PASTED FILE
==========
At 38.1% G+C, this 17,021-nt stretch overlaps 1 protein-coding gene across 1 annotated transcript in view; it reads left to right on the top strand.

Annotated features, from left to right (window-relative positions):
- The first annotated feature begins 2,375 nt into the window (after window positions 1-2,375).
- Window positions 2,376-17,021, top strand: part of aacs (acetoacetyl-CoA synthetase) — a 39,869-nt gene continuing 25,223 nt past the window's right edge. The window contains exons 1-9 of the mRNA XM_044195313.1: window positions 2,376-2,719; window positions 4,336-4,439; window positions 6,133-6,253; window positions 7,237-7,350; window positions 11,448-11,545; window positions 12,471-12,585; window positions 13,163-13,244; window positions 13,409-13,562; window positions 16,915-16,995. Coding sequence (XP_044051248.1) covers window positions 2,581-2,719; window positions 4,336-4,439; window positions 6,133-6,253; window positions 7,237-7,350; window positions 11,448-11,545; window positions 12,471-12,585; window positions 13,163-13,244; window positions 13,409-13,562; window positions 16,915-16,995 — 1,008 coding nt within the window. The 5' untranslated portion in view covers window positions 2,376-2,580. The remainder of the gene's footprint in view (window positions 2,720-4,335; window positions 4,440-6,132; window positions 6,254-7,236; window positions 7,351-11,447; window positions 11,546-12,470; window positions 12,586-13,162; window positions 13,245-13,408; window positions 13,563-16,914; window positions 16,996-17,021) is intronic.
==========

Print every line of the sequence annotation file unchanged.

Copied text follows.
At 38.1% G+C, this 17,021-nt stretch overlaps 1 protein-coding gene across 1 annotated transcript in view; it reads left to right on the top strand.

Annotated features, from left to right (window-relative positions):
- The first annotated feature begins 2,375 nt into the window (after window positions 1-2,375).
- Window positions 2,376-17,021, top strand: part of aacs (acetoacetyl-CoA synthetase) — a 39,869-nt gene continuing 25,223 nt past the window's right edge. The window contains exons 1-9 of the mRNA XM_044195313.1: window positions 2,376-2,719; window positions 4,336-4,439; window positions 6,133-6,253; window positions 7,237-7,350; window positions 11,448-11,545; window positions 12,471-12,585; window positions 13,163-13,244; window positions 13,409-13,562; window positions 16,915-16,995. Coding sequence (XP_044051248.1) covers window positions 2,581-2,719; window positions 4,336-4,439; window positions 6,133-6,253; window positions 7,237-7,350; window positions 11,448-11,545; window positions 12,471-12,585; window positions 13,163-13,244; window positions 13,409-13,562; window positions 16,915-16,995 — 1,008 coding nt within the window. The 5' untranslated portion in view covers window positions 2,376-2,580. The remainder of the gene's footprint in view (window positions 2,720-4,335; window positions 4,440-6,132; window positions 6,254-7,236; window positions 7,351-11,447; window positions 11,546-12,470; window positions 12,586-13,162; window positions 13,245-13,408; window positions 13,563-16,914; window positions 16,996-17,021) is intronic.